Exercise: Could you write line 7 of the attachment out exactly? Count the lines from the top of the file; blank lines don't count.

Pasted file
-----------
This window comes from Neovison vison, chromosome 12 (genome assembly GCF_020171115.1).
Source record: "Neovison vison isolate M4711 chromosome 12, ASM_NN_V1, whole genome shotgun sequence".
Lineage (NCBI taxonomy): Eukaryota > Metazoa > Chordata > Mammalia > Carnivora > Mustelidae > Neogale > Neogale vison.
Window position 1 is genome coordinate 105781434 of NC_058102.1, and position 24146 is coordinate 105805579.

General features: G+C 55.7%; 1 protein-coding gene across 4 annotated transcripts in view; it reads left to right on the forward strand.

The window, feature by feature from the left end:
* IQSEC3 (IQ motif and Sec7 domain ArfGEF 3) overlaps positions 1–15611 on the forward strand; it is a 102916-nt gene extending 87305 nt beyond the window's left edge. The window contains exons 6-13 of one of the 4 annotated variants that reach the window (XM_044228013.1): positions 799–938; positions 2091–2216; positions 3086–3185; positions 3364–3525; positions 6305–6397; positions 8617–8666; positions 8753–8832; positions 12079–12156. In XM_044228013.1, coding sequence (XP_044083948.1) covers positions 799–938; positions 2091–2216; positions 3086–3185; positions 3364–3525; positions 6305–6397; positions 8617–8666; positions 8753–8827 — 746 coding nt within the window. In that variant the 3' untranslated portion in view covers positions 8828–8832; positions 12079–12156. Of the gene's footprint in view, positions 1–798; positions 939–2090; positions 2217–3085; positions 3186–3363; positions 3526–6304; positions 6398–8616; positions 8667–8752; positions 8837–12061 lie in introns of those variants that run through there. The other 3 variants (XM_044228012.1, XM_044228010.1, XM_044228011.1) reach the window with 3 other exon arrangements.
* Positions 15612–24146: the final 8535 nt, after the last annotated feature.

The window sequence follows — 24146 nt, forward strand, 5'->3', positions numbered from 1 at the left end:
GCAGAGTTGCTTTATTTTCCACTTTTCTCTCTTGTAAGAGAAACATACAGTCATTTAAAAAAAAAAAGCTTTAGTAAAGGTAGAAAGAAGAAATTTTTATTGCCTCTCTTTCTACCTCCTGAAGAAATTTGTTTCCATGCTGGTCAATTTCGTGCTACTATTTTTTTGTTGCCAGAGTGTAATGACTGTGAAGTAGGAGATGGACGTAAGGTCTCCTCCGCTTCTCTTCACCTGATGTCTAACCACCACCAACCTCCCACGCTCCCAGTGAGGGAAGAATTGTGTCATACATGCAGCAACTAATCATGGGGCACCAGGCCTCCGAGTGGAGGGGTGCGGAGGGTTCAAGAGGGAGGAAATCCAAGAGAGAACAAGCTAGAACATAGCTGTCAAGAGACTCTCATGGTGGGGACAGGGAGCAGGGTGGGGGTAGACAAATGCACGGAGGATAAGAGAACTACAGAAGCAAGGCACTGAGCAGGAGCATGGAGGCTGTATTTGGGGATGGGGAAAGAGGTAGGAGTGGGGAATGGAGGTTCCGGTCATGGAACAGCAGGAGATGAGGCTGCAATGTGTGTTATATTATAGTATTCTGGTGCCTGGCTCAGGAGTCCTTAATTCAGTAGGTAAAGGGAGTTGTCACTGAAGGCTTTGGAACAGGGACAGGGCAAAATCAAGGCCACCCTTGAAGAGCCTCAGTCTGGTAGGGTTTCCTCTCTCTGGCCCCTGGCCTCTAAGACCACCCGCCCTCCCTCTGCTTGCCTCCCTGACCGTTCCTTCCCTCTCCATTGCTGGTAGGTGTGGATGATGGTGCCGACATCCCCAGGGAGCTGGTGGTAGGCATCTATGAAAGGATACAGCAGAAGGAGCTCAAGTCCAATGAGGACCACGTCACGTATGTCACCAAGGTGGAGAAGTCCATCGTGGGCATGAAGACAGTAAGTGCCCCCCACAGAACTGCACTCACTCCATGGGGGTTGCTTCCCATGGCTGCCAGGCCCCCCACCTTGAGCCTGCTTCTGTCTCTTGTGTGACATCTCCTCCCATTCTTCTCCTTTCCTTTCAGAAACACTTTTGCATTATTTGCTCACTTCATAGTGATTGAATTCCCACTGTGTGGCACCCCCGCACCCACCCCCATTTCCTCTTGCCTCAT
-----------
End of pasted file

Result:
* IQSEC3 (IQ motif and Sec7 domain ArfGEF 3) overlaps positions 1–15611 on the forward strand; it is a 102916-nt gene extending 87305 nt beyond the window's left edge. The window contains exons 6-13 of one of the 4 annotated variants that reach the window (XM_044228013.1): positions 799–938; positions 2091–2216; positions 3086–3185; positions 3364–3525; positions 6305–6397; positions 8617–8666; positions 8753–8832; positions 12079–12156. In XM_044228013.1, coding sequence (XP_044083948.1) covers positions 799–938; positions 2091–2216; positions 3086–3185; positions 3364–3525; positions 6305–6397; positions 8617–8666; positions 8753–8827 — 746 coding nt within the window. In that variant the 3' untranslated portion in view covers positions 8828–8832; positions 12079–12156. Of the gene's footprint in view, positions 1–798; positions 939–2090; positions 2217–3085; positions 3186–3363; positions 3526–6304; positions 6398–8616; positions 8667–8752; positions 8837–12061 lie in introns of those variants that run through there. The other 3 variants (XM_044228012.1, XM_044228010.1, XM_044228011.1) reach the window with 3 other exon arrangements.